Mixed-culture cultivation requires some fiddling at first, as an annual planting schedule must be established. Over time, however, a certain routine sets in, so that tried-and-true combinations can be grown in the same way over and over again. The initial effort is rewarded in the long run by lasting success, as pest control becomes largely unnecessary. Tables and books provide information on which plant combinations are beneficial. Classic examples include growing onions or garlic and strawberries together, carrots and onions or leeks, beans and savory, and cabbage and celery or tomatoes.
The worst enemies of the vegetable gardener are slugs. In order that the plants are not endangered by slug feeding, effective measures to control them are necessary. This does not necessarily require the use of chemicals: if you put boards on the paths in the bed, they collect on their underside and are easy to remove in the morning.
The combination of herb spiral and vegetables from own cultivation makes it possible - at least in spring, summer and autumn - to eat healthy, versatile and close to nature, saving quite a lot of money.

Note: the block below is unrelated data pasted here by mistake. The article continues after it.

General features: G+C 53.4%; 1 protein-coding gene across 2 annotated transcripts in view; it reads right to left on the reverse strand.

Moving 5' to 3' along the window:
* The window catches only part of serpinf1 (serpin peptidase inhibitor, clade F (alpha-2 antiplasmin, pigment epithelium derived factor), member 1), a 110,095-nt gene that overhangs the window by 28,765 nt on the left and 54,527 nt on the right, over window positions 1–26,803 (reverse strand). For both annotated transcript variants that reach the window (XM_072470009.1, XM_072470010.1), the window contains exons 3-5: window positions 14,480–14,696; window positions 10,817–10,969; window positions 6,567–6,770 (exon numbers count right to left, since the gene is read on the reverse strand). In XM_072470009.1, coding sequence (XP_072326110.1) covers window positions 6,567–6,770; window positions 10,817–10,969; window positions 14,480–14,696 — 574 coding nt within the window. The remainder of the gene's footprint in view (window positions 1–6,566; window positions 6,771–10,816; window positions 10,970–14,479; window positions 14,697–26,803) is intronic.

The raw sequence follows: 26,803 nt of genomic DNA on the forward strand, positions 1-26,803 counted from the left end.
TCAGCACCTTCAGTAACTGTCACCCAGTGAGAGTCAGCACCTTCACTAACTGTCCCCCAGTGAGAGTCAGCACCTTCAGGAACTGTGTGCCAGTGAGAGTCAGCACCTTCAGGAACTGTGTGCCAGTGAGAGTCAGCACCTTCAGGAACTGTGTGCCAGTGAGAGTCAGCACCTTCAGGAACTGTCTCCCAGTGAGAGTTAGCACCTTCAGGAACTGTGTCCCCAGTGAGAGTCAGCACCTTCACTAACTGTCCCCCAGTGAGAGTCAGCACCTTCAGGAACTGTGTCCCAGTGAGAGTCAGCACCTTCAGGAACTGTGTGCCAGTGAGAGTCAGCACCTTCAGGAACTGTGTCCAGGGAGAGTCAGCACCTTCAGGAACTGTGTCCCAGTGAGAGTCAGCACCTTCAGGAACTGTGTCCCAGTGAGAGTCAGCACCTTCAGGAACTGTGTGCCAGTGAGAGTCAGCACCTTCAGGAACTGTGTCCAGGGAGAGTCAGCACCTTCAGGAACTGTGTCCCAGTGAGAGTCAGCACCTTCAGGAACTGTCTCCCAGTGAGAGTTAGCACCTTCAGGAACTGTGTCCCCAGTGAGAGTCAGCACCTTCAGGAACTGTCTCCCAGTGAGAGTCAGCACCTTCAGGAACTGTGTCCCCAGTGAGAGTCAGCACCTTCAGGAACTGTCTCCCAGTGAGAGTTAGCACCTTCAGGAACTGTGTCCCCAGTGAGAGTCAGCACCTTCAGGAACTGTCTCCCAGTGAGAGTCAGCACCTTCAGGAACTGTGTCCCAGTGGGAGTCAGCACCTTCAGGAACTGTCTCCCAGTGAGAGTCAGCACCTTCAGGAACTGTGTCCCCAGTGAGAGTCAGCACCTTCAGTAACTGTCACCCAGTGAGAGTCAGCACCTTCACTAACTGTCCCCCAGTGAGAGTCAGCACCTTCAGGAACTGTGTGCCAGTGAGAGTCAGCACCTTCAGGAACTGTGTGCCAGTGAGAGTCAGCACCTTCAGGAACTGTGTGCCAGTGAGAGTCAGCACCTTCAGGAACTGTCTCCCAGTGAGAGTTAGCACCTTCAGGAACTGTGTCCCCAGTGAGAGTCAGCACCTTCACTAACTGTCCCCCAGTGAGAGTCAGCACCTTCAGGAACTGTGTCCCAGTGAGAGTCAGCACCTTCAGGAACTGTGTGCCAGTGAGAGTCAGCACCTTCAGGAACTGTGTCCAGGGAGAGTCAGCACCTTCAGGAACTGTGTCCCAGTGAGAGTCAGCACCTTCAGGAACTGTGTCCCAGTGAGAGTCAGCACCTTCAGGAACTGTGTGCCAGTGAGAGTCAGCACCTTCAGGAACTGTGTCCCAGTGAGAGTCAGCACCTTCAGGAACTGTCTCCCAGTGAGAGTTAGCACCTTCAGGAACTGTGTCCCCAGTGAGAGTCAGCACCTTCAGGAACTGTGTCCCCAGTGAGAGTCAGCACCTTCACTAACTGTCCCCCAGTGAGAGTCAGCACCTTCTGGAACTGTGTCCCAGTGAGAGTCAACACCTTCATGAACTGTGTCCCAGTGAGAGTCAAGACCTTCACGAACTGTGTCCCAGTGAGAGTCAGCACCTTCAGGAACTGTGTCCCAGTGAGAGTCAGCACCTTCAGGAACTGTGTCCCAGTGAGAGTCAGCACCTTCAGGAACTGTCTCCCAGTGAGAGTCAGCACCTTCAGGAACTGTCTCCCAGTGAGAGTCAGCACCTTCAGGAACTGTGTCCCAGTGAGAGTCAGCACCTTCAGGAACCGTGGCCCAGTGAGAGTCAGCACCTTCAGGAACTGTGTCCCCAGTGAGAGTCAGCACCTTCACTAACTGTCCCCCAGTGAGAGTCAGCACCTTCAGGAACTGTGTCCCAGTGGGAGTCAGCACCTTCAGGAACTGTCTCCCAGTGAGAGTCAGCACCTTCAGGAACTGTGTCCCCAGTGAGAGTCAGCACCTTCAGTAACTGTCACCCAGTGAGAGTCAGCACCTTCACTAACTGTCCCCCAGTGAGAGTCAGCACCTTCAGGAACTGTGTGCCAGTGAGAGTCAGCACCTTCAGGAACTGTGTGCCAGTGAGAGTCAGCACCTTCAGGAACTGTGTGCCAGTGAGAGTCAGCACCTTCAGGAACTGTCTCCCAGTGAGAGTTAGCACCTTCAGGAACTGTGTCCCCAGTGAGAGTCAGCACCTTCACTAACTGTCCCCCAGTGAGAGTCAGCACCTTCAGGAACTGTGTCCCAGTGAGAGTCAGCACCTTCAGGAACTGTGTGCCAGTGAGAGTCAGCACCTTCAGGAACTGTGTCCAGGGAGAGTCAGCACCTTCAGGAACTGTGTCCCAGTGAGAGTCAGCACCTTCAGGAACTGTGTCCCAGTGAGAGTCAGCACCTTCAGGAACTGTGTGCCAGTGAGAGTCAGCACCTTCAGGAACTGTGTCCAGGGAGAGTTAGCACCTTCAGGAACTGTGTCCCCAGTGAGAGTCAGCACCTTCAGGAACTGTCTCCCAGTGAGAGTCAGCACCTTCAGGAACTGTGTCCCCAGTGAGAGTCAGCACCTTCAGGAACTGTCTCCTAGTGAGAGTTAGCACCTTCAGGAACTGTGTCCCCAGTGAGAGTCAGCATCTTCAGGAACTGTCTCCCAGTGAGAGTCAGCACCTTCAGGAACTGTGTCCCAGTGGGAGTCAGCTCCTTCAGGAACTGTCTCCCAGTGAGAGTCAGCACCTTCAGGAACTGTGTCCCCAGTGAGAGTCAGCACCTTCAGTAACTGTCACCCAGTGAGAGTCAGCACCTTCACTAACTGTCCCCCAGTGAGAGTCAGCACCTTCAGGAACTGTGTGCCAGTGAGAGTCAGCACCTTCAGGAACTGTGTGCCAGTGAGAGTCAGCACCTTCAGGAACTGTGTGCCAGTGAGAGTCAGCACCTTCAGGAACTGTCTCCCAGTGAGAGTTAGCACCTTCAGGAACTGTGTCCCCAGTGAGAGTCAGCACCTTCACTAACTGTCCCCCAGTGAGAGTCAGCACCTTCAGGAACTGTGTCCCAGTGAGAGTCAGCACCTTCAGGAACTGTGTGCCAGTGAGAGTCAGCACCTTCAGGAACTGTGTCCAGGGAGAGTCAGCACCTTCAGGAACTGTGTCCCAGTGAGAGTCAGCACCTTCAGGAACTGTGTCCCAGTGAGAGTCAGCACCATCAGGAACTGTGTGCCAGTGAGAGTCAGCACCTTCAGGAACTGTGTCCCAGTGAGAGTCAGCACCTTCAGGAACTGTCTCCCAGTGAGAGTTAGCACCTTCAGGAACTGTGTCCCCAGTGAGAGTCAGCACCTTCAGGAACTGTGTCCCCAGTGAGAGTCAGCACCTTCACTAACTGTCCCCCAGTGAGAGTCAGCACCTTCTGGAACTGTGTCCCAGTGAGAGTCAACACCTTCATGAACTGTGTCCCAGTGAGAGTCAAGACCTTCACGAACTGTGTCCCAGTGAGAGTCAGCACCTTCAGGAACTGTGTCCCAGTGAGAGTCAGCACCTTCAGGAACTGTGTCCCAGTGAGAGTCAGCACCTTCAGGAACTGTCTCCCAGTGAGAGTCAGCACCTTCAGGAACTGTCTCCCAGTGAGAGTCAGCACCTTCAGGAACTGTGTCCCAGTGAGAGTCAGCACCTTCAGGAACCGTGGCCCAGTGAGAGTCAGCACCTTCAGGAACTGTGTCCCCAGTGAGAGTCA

Sowing vegetables and flowers
Watching seeds of flowers and vegetables develop into seedlings and plants is fun and also cheaper than buying pre-grown plants. Many varieties are also not readily available as young plants. If you sow plants, you provide the offspring for the bed and for hanging baskets, tubs and pots.
They can be grown at home on a windowsill or in a cold frame or greenhouse. The ideal ratio between temperature and brightness is determined mainly by the right timing. If the seeds are sown too early and the seedlings are placed in pots or boxes on a warm windowsill, but the sunlight is not yet sufficient to provide the plants with sufficient light, the result will be thin, long stems with small and pale leaves. One rule is that sowing should not be done before the first of March.